Marketing for Cooperatives: From Lifesavers to Pike’s Place

By Katherine O’Neil
Claremont McKenna College (USA), HAF Intern

On Friday, July 13, I visited the Tifaouine Women’s Cooperative in Amizmiz, Morocco with High Atlas Foundation (HAF) Coordinator Errachid Montassir and Land O’Lakes expert volunteer Lynda Drennan Swenson. The purpose of this visit was to provide a brief training seminar on marketing and financial management led by Ms. Drennan Swenson.


Mr. Montassir, the President of the cooperative, and Ms. Drennan Swenson, from left to right.


The Tifaouine Women’s Cooperative was independently launched 4 years ago and has partnered with HAF to receive training and capacity-building workshops. Though there are 20 official members of the cooperative, only 12 are currently and consistently active.

Ms. Drennan Swenson’s visit was part of a joint program between USAID, Land O’Lakes, Farmer-to-Farmer, and HAF. This program was started over a year ago when Land O’Lakes received USAID funding to send Farmer-to-Farmer volunteers to Morocco. HAF has been fortunate enough to host a number of these expert volunteers, who have assisted us in aiding our many cooperative partners.

When we arrived at the cooperative, the President greeted us warmly and served us traditional Moroccan mint tea. We exchanged introductions and Ms. Drennan Swenson gave the President some Lifesavers, a traditional American candy. Lifesavers are small, circular hard candies with a hole in the middle; for the purpose of this meeting they served both as a pleasantry gift and as a lesson. Ms. Drennan Swenson illustrated the importance of customer-centered product design by telling the story of why Lifesavers have a hole in the middle. Originally, they were solid candies, marketed towards young children. However, young children often choke on small, solid objects such as these candies. The Lifesaver company realized that by punching a hole in the middle of their product, which would allow children to breathe in case of choking, they could advertise their candy as a safer alternative to other similar products. This simple story essentially summarizes the point Ms. Drennan Swenson wanted to make through her training session: the cooperative needs to find a way to make their product stand out from other cooperatives’ products, and they need to do so in a way that emphasizes the customer’s experience.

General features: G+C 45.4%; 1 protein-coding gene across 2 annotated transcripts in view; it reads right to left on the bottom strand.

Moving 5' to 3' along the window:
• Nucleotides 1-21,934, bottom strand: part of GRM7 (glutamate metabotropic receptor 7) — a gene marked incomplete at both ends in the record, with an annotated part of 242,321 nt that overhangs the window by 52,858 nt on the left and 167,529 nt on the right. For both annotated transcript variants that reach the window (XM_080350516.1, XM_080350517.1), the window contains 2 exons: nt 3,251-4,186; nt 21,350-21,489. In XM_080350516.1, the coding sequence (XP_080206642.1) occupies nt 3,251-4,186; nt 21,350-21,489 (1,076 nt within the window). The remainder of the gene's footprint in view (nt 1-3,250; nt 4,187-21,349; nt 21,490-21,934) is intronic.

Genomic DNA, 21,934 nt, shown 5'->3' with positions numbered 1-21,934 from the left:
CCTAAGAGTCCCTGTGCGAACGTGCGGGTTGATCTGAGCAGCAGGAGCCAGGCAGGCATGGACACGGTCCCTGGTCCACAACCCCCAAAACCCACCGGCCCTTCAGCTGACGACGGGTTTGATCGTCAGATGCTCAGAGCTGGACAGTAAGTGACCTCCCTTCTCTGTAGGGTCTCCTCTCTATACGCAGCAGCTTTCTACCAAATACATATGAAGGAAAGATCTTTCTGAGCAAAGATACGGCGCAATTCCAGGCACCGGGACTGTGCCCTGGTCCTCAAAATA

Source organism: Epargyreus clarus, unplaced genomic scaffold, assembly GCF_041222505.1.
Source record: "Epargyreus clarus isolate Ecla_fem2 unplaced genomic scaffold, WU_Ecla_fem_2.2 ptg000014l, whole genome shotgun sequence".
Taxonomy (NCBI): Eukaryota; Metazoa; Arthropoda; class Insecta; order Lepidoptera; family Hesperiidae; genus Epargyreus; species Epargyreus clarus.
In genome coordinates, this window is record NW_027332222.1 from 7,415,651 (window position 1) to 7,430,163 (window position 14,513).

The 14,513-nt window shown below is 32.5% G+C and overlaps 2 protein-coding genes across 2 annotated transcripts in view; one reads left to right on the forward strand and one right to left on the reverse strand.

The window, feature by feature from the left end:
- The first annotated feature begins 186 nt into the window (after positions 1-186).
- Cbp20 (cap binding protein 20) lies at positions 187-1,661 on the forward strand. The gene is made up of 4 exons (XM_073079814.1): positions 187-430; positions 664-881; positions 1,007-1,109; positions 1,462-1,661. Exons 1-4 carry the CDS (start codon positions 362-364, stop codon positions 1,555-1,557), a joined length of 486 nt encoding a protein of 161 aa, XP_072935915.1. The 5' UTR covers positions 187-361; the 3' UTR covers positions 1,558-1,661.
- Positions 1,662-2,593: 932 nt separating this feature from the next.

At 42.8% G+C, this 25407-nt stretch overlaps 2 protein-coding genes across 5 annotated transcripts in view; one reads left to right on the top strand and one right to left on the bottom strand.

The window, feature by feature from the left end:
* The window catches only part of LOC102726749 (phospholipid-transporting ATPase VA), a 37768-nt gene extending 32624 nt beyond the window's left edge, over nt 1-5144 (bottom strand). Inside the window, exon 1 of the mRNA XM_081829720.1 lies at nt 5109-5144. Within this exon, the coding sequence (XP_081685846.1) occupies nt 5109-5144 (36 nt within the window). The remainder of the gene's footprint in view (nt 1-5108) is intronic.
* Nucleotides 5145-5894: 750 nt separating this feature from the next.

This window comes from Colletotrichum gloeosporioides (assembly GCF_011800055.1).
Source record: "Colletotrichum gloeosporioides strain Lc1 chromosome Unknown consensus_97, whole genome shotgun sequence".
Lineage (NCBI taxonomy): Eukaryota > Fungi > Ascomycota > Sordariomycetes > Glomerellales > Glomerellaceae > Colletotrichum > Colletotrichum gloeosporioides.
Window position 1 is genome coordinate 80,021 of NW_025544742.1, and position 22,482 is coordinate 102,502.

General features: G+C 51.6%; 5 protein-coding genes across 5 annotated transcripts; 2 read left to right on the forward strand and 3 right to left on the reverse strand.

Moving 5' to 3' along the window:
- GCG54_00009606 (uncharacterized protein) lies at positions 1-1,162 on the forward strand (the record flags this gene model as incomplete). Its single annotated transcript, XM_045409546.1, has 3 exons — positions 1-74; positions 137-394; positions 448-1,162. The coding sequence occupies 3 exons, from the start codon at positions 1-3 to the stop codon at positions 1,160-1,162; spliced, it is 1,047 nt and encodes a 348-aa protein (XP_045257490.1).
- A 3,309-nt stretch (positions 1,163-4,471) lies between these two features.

Ms. Drennan Swenson, using Mr. Montassir as a translator, asked the President a series of questions about the cooperative’s expenses, sales, profits, and system of record-keeping. She found that the cooperative was keeping adequate financial records and was making a profit, albeit a small one.

She then asked the President what she thought they could do to increase the cooperative’s profit. The President replied that other than decreasing their rent costs, which is not currently a viable option, she was not sure. Ms. Drennan Swenson stated that the women need to increase the price they are charging for their products, which are primarily couscous, biscuits, and bread. She explained that in order to successfully increase these prices and continue selling at the same level, the cooperative would need to redesign some of its marketing and selling strategies.


Women of the Tifaouine Cooperative and Mr. Montassir.


This is where the training part of the session began. Six other women from the cooperative gathered to watch Ms. Drennan Swenson’s presentation, which included a video about Pike’s Place Market in Seattle, USA. In Pike’s Place Market, there are dozens of stands lined up next to each other selling the exact same fish; however, some stands are able to charge higher prices than others. The stands that charge higher prices are able to do so because they focus on the customer’s experience by entertaining them. The situation in Pike’s Place Market is highly similar to that of the cooperatives in Amizmiz: they are all selling couscous, biscuits, and bread just feet away from each other. To conclude her training, Ms. Drennan Swenson gave the women four principles to improve the customer experience: Play, Make their day, Be there, and Choose your attitude. The Tifaouine Women’s Cooperative can now confidently charge higher prices for their product and, as a result, will increase their profit margin.

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